Confronting Reality – Doing What Matters to Get Things Right
Lawrence Bossidy and Ram Charan
The strategic plans of most companies don’t work because little time, if any, is spent harmonizing the facts of the external environment, the financial targets that are set and the internal capabilities of the business so that these discrete activities work together.
External Environment: Customers and markets; traditional competitors and nontraditional competitors; policies of governments and regulators; expectations of capital markets; Opportunities and dangers presented by changes in economic, social, and technological structures
1. Cyclical change – part of business life’s ups and downs
2. Structural change – fundamental, long term alterations in the basics of making money
Internal Environment: Strategy, operating activities, selection and development of people, organizational processes and structure, Culture – mission, vision, core values, expected behaviors
Financial Targets: Meeting Expenses – Making a Profit
Confronting reality has to become a leadership priority of the highest order – a nonnegotiable behavior for everyone at all levels of an organization.
What business am I in?
Am I in a growth business?
Is the how of making money in my business changing?
What are the winners in my business doing?
What is happening that may change how I do business?
Do I need to change my business to stay in the game?
Is the organization so focused on processes and turf battles that it is almost oblivious to what the customers want?
Your customer base is your best asset. Every business must sharply define the set of customers it sells to regularly and how that base will be retained, improved and increased. Every business must also have an equally sharp and specific idea of why those customers prefer its products or services over the offerings of competitors: in other words, it must know them intimately. The quality of your analysis will depend a lot on how good you are at seeing your business through the eyes of your customer.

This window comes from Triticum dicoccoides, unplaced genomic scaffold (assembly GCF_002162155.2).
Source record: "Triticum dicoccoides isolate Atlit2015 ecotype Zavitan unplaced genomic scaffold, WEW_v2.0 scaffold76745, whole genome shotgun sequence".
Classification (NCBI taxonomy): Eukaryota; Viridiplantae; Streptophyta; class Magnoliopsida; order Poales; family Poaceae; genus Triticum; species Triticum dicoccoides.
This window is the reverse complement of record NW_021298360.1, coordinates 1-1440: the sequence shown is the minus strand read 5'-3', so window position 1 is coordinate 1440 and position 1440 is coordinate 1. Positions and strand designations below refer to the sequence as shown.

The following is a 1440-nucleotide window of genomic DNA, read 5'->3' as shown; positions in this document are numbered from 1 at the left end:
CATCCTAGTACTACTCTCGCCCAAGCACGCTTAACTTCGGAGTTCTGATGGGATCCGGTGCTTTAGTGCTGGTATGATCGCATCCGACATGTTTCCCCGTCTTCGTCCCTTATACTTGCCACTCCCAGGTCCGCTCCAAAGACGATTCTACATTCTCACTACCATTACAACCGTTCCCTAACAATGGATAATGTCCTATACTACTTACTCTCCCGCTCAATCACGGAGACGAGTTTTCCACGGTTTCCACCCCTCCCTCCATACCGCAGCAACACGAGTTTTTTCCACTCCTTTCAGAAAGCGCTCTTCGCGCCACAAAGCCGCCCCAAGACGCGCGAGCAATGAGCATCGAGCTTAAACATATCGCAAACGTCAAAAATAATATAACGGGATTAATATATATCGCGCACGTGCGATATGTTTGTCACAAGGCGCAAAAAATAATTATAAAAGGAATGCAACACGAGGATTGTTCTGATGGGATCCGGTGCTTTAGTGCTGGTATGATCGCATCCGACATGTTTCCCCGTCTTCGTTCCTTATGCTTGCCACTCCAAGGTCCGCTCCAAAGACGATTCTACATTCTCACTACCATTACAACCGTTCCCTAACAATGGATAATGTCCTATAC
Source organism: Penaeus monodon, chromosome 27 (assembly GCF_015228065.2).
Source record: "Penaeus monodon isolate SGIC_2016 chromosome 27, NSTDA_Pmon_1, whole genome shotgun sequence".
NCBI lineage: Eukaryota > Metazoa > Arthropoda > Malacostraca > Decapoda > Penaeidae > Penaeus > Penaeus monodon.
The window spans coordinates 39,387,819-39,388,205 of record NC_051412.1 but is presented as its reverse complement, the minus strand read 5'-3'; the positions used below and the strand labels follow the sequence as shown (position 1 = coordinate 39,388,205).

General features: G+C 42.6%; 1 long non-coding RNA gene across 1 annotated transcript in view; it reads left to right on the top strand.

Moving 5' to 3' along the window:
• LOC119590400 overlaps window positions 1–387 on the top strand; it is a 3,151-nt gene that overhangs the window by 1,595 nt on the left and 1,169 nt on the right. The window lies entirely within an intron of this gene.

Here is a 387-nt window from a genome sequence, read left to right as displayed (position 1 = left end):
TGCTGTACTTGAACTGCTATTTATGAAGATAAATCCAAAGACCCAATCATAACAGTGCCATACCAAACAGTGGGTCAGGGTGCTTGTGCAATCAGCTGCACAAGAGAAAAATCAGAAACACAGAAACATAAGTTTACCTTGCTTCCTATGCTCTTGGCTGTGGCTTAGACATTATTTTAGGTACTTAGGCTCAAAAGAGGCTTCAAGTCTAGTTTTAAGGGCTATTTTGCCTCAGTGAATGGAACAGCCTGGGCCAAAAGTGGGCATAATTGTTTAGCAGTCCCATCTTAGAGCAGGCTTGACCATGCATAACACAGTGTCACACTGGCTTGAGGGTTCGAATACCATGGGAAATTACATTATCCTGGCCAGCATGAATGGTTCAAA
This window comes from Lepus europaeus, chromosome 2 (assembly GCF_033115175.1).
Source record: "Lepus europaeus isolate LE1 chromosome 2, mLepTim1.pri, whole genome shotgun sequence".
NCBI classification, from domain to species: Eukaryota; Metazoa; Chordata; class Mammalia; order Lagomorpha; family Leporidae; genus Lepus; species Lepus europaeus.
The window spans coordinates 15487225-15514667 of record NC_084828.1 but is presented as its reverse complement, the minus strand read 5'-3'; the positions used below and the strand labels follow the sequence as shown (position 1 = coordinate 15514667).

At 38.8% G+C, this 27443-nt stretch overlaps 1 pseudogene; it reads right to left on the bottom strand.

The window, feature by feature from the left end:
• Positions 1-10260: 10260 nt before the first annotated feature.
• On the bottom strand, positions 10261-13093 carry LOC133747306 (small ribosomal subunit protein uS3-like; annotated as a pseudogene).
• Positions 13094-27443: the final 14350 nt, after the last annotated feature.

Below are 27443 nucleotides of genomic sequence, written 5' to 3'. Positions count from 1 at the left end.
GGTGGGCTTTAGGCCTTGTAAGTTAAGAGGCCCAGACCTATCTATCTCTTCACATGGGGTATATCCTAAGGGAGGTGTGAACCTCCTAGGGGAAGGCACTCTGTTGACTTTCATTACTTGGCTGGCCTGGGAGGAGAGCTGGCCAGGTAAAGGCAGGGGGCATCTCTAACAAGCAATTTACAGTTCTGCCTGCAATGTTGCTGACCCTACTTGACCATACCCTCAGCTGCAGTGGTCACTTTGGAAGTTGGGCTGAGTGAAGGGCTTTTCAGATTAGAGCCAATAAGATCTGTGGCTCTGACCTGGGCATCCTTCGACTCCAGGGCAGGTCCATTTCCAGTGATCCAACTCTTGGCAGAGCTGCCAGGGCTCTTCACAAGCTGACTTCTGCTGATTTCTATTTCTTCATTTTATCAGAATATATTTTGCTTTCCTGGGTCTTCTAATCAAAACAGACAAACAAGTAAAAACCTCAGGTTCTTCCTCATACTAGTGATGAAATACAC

Creating a Business Plan: If the current model is not adequate for the future, what needs to change?
Habits that get in the way:
Open and inquisitive mind
Intellectual ability to sort out complexity
Ability to persuade others
Courage of inner strength
Linking and iterating the financial targets, external realities, and internal realities, and searching for the right mix in each of the three components of the business model is what determines the accuracy of the final product.
Establishing financial targets allows you to set the benchmarks that help you identify the opportunities and risks in the external environment The business model can not be mechanistic. Some factors are quantitative but many are qualitative. You have to distinguish facts from assumptions. You must continually test ideas and perceptions against the realities of factors in external and internal environments. You have to be savvy about the relationships of all the components to each other and identify their linkages and relationships in developing decisions and executing action plans. This requires: Qualitative and quantitative judgments; Pragmatism; Intellectual honesty; Confidence in information sources; Judgments about assumptions and risks
The model must be dynamic. You must complete a number of iterations to get the model appropriate for initial implementation. Then you must continue to test it regularly to keep it up to date.
Understand the environment as it has become and is likely to be – not as it was.
Thoroughly refresh your understanding of your customer base before you decide what actions you are going to take.
Ruthlessly assess your organization – does it have the talent and attitudes to drive required changes?
Communication is all about synchronization and harmony – understanding the benefits to the customer, and synchronizing processes, vision, mission and culture.
The various components of the business model have to be consistent with each other: the people suited to the new strategy, organizational structures and processes, and financial goals.
Do you understand the initiative well enough to develop metrics to evaluate how the implementation is going?
Are you willing to commit the necessary resources to education?
Do you have the focus and discipline to drive it through the organization?
Do you have the stamina to repeatedly convey the importance of the initiative through your actions as well as your words?
Have you picked the right people for the job – those who are functionally suited to the job and motivated to make things happen?
Do you have the courage to confront those who are standing in the way? Is cynicism changing to excitement?